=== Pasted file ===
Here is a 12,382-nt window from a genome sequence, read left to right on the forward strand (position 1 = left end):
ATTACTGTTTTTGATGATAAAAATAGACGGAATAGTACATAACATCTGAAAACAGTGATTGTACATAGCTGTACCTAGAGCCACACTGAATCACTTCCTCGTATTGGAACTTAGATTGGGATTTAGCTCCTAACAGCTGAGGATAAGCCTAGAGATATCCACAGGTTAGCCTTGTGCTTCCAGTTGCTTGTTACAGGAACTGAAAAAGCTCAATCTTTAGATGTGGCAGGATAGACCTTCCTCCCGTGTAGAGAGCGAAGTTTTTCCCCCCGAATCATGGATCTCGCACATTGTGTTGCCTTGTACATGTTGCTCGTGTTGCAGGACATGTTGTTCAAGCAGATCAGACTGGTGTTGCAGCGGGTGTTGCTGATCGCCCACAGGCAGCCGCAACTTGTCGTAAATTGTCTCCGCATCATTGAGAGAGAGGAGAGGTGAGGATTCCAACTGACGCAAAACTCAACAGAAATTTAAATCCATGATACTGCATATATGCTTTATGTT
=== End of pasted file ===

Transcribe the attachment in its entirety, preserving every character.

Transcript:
Here is a 12,382-nt window from a genome sequence, read left to right on the forward strand (position 1 = left end):
ATTACTGTTTTTGATGATAAAAATAGACGGAATAGTACATAACATCTGAAAACAGTGATTGTACATAGCTGTACCTAGAGCCACACTGAATCACTTCCTCGTATTGGAACTTAGATTGGGATTTAGCTCCTAACAGCTGAGGATAAGCCTAGAGATATCCACAGGTTAGCCTTGTGCTTCCAGTTGCTTGTTACAGGAACTGAAAAAGCTCAATCTTTAGATGTGGCAGGATAGACCTTCCTCCCGTGTAGAGAGCGAAGTTTTTCCCCCCGAATCATGGATCTCGCACATTGTGTTGCCTTGTACATGTTGCTCGTGTTGCAGGACATGTTGTTCAAGCAGATCAGACTGGTGTTGCAGCGGGTGTTGCTGATCGCCCACAGGCAGCCGCAACTTGTCGTAAATTGTCTCCGCATCATTGAGAGAGAGGAGAGGTGAGGATTCCAACTGACGCAAAACTCAACAGAAATTTAAATCCATGATACTGCATATATGCTTTATGTT